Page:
Two Shan, Burmese academics recommend domestic peace facilitator

Deploring the ongoing conflicts in Shan and Kachin states despite ceasefire being concluded, a paper recently published by Asia Security Initiative (ASI) says the urgent problem is “how to turn ceasefire into a successful and genuine peace process.”

The 21 page working paper “Ceasefires sans peace process in Myanmar: The Shan State Army, 1989-2011” prepared by Samara Yawnghwe and Tin Maung Maung Than note the new ceasefires initiated by the Thein Sein government, “a shift from direct military rule,” are different from those during the 1989-2009 period. They, says the paper:

  • are written and not verbal
  • are openly reported in the media
  • have international interest and support
  • have domestic involvement at the highest level of government, and
  • facilitation for ceasefire groups to run business enterprises is restricted to legitimate business only

The paper also notes positive developments — the formation of the Myanmar Peace Center (MPC) on 5 November 2012 by the government as well as the Working Group for Ethnic Coordination (WGEC) in June 2012 by ethnic armed groups and civil society organizations.

It sees the presence or absence of the following 4 key factors will affect the eventual success or failure of a peace solution. “Analyses of the ceasefire processes of the past as well as current problems highlight the need for the two sides to be convinced that:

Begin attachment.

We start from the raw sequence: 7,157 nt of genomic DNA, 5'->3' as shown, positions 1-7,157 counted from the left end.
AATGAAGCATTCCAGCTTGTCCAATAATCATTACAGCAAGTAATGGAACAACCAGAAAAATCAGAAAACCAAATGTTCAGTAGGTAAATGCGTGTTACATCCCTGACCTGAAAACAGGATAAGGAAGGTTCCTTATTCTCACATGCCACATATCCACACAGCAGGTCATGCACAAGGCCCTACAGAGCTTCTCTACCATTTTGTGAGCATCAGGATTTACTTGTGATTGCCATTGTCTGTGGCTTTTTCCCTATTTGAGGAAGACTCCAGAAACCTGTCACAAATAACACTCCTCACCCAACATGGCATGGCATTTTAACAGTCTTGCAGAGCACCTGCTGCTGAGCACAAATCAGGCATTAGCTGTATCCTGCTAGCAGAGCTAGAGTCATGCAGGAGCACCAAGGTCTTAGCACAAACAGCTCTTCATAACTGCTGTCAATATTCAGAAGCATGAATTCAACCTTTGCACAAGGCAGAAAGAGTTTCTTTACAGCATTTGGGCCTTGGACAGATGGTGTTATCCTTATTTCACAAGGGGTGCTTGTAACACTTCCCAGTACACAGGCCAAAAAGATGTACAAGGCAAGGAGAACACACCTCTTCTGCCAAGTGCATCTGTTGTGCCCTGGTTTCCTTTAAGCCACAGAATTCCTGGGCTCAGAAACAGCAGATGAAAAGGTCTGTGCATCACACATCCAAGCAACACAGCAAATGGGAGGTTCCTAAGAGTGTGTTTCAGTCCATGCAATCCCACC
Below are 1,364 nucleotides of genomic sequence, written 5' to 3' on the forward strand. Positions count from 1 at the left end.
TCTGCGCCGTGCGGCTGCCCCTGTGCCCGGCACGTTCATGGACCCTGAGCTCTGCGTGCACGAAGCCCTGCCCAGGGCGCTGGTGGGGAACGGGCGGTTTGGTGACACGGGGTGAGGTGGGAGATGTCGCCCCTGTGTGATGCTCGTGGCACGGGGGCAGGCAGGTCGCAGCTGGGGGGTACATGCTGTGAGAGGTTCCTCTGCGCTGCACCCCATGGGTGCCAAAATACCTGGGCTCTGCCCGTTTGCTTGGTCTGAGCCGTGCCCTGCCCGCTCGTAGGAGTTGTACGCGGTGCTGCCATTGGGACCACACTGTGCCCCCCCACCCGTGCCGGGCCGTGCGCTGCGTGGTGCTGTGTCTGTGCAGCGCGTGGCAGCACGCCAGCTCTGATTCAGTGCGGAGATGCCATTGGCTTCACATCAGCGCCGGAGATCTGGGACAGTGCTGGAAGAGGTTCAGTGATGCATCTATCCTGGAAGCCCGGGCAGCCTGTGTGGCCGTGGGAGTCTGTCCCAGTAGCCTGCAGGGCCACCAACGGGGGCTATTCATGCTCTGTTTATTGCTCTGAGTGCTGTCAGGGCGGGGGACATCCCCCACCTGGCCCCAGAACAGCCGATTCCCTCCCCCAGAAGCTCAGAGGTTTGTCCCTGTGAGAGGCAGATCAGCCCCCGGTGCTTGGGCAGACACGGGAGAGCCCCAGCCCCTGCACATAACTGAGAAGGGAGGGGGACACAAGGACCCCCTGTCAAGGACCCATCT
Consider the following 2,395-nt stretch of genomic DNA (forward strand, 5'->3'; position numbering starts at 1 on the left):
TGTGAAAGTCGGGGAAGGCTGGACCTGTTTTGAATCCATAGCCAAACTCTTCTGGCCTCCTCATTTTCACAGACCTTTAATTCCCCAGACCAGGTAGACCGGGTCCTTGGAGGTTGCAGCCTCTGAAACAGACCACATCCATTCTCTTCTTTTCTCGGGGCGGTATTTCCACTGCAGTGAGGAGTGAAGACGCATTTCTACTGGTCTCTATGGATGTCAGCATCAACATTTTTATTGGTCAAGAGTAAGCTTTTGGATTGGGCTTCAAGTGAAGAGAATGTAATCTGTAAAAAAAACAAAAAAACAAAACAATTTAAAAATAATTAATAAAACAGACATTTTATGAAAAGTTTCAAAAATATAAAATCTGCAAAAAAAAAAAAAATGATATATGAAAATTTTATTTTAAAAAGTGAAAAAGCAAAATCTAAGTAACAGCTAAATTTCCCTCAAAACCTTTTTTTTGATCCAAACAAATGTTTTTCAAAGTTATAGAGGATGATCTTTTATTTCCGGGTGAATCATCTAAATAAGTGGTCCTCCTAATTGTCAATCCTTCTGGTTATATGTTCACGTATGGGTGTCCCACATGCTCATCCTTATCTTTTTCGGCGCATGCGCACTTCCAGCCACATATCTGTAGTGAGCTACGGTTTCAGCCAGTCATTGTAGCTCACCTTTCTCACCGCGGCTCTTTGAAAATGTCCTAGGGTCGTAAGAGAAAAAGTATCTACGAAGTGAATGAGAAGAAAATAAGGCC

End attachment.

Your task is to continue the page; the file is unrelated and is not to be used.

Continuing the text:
(1)    a military solution is not possible
(2)    a neutral, trusted third party facilitator of domestic orgin could help manage distrust and negotiate compromise between the parties
(3)    centralized political will for peaceful change must be present; and
(4)    promises need to be kept

Another recommendation is that “For a genuine peace process to evolve successfully, the state and the army must appear to be obviously separate,” because inhabitants of war zones “consider national government and the army to be the same enemy.”

The paper also draws attention to one blemish in the peace process: “At this time in Yangon itself, there is little awareness among the general populace regarding the situation in the border areas. Public pressure on the government to negotiate is therefore quite low.”

The Shan-Kayah-Mon Trustbuilding for Peace forum held in Taunggyi, 21-23 September, included participants from Lawyers Network, National League for Democracy (NLD), All Burma Students Democratic Front (ABSDF), Democratic Party for New Society (DPNS) and 88 Generation Students, all of whom had called for amendment of the 2008 constitution to pave the way for the emergence of a “Genuine Federal Union”.

For more details, please visit:


Allwebsitetools © 2014 Shan Herald Agency for News All Rights Reserved